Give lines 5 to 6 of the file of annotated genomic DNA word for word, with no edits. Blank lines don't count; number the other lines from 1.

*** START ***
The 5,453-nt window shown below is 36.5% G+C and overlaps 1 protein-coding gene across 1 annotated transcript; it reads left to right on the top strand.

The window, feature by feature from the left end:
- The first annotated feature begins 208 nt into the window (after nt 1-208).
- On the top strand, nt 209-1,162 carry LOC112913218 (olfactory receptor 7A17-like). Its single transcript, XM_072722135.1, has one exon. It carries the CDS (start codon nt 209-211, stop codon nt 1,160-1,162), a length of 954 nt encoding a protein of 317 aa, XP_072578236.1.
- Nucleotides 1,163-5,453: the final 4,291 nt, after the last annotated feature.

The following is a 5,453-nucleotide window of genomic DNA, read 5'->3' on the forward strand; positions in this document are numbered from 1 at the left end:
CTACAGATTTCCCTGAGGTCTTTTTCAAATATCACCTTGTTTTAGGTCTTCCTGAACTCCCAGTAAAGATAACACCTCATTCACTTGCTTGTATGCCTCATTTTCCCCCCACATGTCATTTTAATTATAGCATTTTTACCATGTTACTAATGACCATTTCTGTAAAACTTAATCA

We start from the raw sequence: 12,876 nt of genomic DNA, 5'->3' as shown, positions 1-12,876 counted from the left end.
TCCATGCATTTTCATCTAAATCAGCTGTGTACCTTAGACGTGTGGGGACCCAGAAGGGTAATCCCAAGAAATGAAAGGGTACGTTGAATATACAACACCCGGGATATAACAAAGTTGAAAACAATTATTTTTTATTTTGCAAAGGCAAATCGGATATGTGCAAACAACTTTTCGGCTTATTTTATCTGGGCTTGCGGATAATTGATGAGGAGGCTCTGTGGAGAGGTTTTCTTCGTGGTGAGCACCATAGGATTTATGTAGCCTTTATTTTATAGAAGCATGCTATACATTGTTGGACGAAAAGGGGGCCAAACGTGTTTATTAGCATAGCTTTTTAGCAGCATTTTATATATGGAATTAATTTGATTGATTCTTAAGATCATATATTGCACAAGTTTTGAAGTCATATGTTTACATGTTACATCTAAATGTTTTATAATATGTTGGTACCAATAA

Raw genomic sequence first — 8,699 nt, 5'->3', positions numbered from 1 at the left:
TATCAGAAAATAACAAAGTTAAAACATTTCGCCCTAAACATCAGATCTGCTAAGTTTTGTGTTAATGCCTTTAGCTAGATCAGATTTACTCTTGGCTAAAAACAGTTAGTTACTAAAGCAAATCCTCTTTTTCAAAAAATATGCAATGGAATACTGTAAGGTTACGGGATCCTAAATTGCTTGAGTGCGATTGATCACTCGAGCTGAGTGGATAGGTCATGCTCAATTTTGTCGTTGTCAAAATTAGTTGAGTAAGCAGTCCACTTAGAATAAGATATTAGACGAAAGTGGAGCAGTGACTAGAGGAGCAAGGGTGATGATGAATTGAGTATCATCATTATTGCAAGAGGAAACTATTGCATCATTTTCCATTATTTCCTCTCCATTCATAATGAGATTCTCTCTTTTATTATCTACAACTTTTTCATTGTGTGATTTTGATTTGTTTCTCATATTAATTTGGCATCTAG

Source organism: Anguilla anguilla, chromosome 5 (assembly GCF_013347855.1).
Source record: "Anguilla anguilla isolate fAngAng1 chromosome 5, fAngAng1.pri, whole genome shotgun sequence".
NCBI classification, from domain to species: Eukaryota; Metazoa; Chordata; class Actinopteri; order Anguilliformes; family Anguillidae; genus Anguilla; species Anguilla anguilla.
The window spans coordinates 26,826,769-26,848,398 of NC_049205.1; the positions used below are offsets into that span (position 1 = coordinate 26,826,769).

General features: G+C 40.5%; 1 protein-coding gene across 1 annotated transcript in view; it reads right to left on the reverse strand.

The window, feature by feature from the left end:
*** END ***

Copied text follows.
- Nucleotides 1,163-5,453: the final 4,291 nt, after the last annotated feature.

The following is a 5,453-nucleotide window of genomic DNA, read 5'->3' on the forward strand; positions in this document are numbered from 1 at the left end: